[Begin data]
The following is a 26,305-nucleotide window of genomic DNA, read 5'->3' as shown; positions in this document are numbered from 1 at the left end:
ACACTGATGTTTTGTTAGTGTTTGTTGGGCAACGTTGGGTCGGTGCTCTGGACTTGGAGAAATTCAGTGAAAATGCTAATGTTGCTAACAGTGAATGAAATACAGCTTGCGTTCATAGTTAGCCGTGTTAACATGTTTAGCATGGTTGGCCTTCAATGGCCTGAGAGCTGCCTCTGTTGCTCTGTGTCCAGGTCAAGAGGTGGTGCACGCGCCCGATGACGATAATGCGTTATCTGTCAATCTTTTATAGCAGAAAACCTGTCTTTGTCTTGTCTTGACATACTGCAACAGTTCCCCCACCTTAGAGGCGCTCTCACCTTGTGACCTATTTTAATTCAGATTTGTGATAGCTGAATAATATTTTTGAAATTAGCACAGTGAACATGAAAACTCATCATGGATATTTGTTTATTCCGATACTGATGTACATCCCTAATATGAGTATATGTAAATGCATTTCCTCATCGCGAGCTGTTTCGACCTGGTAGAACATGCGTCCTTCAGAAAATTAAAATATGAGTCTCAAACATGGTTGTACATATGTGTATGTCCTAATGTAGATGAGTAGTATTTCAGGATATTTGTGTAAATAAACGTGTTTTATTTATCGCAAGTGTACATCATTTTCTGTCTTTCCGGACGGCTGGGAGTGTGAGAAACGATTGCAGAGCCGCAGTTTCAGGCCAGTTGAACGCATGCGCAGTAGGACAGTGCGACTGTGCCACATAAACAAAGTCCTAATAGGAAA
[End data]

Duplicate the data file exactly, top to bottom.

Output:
The following is a 26,305-nucleotide window of genomic DNA, read 5'->3' as shown; positions in this document are numbered from 1 at the left end:
ACACTGATGTTTTGTTAGTGTTTGTTGGGCAACGTTGGGTCGGTGCTCTGGACTTGGAGAAATTCAGTGAAAATGCTAATGTTGCTAACAGTGAATGAAATACAGCTTGCGTTCATAGTTAGCCGTGTTAACATGTTTAGCATGGTTGGCCTTCAATGGCCTGAGAGCTGCCTCTGTTGCTCTGTGTCCAGGTCAAGAGGTGGTGCACGCGCCCGATGACGATAATGCGTTATCTGTCAATCTTTTATAGCAGAAAACCTGTCTTTGTCTTGTCTTGACATACTGCAACAGTTCCCCCACCTTAGAGGCGCTCTCACCTTGTGACCTATTTTAATTCAGATTTGTGATAGCTGAATAATATTTTTGAAATTAGCACAGTGAACATGAAAACTCATCATGGATATTTGTTTATTCCGATACTGATGTACATCCCTAATATGAGTATATGTAAATGCATTTCCTCATCGCGAGCTGTTTCGACCTGGTAGAACATGCGTCCTTCAGAAAATTAAAATATGAGTCTCAAACATGGTTGTACATATGTGTATGTCCTAATGTAGATGAGTAGTATTTCAGGATATTTGTGTAAATAAACGTGTTTTATTTATCGCAAGTGTACATCATTTTCTGTCTTTCCGGACGGCTGGGAGTGTGAGAAACGATTGCAGAGCCGCAGTTTCAGGCCAGTTGAACGCATGCGCAGTAGGACAGTGCGACTGTGCCACATAAACAAAGTCCTAATAGGAAA